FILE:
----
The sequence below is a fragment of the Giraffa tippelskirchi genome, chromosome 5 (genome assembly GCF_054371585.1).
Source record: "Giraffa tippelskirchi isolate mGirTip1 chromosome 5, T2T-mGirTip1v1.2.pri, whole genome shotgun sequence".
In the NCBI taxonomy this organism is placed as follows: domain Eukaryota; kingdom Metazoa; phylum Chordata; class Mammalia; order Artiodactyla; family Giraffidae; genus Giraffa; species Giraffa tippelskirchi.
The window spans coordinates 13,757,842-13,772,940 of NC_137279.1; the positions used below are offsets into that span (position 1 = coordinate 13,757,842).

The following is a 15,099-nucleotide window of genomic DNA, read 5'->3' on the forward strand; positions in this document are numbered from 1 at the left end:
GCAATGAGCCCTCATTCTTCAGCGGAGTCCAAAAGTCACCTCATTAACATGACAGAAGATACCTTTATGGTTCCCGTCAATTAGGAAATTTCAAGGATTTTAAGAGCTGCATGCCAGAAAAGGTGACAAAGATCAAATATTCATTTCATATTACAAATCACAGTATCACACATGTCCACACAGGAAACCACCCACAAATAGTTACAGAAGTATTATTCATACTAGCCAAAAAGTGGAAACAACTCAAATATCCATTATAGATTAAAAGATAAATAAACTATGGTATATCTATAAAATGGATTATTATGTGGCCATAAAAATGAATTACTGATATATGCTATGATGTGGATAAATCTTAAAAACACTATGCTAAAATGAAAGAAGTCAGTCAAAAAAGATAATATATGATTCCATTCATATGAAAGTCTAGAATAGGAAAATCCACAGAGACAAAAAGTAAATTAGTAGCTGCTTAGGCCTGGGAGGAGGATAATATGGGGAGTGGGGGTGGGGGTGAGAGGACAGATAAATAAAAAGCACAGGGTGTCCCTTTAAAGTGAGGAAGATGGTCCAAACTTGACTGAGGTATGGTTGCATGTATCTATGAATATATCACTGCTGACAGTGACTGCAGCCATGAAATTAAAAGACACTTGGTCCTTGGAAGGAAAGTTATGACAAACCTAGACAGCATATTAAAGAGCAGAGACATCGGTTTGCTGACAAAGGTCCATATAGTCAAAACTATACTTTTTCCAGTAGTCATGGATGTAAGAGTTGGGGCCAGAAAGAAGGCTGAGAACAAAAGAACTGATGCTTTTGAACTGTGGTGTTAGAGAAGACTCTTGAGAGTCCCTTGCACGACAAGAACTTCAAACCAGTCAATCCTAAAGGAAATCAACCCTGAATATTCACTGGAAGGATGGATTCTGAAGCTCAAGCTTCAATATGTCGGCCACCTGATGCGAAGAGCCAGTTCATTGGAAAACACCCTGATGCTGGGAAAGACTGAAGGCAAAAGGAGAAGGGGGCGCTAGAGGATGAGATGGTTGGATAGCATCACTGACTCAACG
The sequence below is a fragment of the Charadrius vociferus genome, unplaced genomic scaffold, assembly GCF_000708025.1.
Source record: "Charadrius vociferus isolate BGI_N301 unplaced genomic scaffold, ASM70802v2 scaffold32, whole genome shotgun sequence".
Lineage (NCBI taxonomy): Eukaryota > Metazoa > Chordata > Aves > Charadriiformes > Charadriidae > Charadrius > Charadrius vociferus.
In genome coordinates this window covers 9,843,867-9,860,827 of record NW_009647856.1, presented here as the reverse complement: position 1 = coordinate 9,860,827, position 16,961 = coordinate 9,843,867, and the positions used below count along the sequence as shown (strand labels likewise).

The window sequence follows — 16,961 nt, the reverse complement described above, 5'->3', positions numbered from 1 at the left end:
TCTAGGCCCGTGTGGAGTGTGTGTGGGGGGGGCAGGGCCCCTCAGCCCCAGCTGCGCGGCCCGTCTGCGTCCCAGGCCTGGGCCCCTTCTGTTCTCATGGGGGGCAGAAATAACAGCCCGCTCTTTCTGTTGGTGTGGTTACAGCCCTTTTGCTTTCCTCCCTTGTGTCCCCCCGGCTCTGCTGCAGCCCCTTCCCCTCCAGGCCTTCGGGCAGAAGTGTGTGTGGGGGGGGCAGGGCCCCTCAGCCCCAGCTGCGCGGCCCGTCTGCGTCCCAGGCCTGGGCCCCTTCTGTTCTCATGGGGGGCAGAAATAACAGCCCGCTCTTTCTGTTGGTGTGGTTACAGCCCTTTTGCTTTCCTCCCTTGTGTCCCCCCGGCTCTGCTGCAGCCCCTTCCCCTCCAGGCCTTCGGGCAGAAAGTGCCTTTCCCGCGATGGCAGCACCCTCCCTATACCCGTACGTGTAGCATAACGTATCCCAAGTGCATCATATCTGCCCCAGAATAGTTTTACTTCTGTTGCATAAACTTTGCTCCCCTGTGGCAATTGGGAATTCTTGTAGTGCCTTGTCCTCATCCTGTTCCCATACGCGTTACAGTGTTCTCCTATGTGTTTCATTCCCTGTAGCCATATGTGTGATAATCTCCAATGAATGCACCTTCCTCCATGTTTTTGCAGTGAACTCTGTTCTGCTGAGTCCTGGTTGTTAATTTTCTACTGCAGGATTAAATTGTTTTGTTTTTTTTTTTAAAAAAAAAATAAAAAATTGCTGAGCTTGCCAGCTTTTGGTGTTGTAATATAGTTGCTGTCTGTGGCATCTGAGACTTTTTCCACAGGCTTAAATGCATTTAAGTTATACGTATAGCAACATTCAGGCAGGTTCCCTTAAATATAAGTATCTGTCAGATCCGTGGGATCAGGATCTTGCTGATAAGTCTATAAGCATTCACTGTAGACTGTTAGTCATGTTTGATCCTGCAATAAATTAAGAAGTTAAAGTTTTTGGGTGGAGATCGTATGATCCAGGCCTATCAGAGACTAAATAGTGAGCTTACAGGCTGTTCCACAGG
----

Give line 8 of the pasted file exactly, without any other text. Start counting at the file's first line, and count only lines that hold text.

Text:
Source record: "Charadrius vociferus isolate BGI_N301 unplaced genomic scaffold, ASM70802v2 scaffold32, whole genome shotgun sequence".